Review: Dark Places

5886881

Review for “Dark Places” by Gillian Flynn (2009)

Rating: 2 out of 5 stars

I didn’t care for this book.

Ok, ok…let me explain myself. Perhaps I went into this one somewhat biased. My only other Gillian Flynn experience was Sharp Objects and didn’t like that one either. Flynn is a great writer, but her characters–diabolical, twisted females–seriously make me wonder if she has some deeply seated psychological issues with women. Fast forward to 3 years later and I decide to give Flynn another try. But lo, I didn’t like this one either.

The plot: Twenty four years ago, Libby Day’s mother and two sisters were brutally killed in the infamous ‘Satan Sacrifice’ murders of Kinnakee, Kansas. She testified that her brother Ben was the killer, and he was found guilty and locked away in prison. Today she is out of work, living off of sympathy donations from strangers. When a crime enthusiast group called the Kill Club reaches out to her about the murders, Libby agrees, for a price, to talk with them. From there, Libby begins to question Ben’s guilt and what really happened on that night.

The first quarter of this book actually starts off promising. Its dark with sinister undertones, with just the fair amount of suspense to keep you turning the page. But then it just gets…well, boring. It flashes between Libby in the present and Ben and their mother Patty in the past, leading up to the night of the murders. Ben’s narrative is far more interesting than Libby’s, but both scenes are drawn out in such painstaking detail that the suspense wore off and there wasn’t much to compel me to care anymore about any of the characters. The parts of the novel where I was supposed to be sitting on the edge of my seat I wasn’t, and when the murderer was revealed at the very very end it was such a WTF moment that I stopped reading it right then and there. I won’t reveal it, but it’s the most contrived, ridiculous, deus ex machina bullshit I’ve ever read.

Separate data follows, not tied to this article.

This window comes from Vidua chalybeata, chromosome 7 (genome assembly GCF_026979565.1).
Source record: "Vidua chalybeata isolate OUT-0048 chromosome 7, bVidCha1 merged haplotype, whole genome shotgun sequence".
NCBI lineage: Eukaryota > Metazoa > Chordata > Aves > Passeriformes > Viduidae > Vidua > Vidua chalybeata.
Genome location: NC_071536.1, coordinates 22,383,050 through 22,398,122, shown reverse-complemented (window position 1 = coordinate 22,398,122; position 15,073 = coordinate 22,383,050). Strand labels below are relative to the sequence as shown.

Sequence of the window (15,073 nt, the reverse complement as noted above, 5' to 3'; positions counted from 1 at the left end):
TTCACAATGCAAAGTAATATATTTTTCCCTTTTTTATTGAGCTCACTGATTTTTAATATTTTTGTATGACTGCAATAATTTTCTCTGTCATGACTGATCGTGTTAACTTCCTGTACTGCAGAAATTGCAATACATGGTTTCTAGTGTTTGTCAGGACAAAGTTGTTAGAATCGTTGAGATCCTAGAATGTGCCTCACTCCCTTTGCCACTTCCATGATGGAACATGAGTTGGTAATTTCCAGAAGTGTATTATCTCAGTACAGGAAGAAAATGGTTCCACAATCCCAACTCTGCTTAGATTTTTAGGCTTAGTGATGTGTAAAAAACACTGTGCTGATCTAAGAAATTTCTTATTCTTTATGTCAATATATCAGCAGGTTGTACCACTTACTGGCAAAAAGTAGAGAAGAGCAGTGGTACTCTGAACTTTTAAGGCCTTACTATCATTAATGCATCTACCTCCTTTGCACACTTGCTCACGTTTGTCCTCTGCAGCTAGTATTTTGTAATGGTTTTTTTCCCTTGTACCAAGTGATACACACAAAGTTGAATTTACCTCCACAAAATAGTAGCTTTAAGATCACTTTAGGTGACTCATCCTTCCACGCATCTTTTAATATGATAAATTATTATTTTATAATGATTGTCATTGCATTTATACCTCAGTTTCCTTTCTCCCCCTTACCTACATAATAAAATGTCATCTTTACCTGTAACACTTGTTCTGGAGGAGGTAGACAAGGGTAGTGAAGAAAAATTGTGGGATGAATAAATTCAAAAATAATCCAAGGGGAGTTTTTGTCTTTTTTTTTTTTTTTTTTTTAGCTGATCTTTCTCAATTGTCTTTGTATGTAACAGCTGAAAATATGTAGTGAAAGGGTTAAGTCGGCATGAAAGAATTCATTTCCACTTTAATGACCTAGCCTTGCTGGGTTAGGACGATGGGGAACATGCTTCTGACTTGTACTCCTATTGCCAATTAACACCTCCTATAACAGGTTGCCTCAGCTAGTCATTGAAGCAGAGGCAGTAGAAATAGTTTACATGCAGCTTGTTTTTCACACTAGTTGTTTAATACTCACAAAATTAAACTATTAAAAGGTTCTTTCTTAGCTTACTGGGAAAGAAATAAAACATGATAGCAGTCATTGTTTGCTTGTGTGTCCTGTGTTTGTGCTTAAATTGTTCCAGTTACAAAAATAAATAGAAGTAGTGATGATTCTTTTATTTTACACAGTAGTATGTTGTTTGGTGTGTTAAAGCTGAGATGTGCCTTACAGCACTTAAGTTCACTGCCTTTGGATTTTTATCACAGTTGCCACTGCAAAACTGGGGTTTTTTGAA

So there you go: two stars. Slightly better than Sharp Objects, but not by much. I may read Gone Girl eventually, though I seriously doubt it. I like Flynn’s writing, but I think her stories and subject matter are just not my cup of tea. I’ll pass.

Advertisements

Leave a Reply

Fill in your details below or click an icon to log in:

WordPress.com Logo

You are commenting using your WordPress.com account. Log Out / Change )

Twitter picture

You are commenting using your Twitter account. Log Out / Change )

Facebook photo

You are commenting using your Facebook account. Log Out / Change )

Google+ photo

You are commenting using your Google+ account. Log Out / Change )

Connecting to %s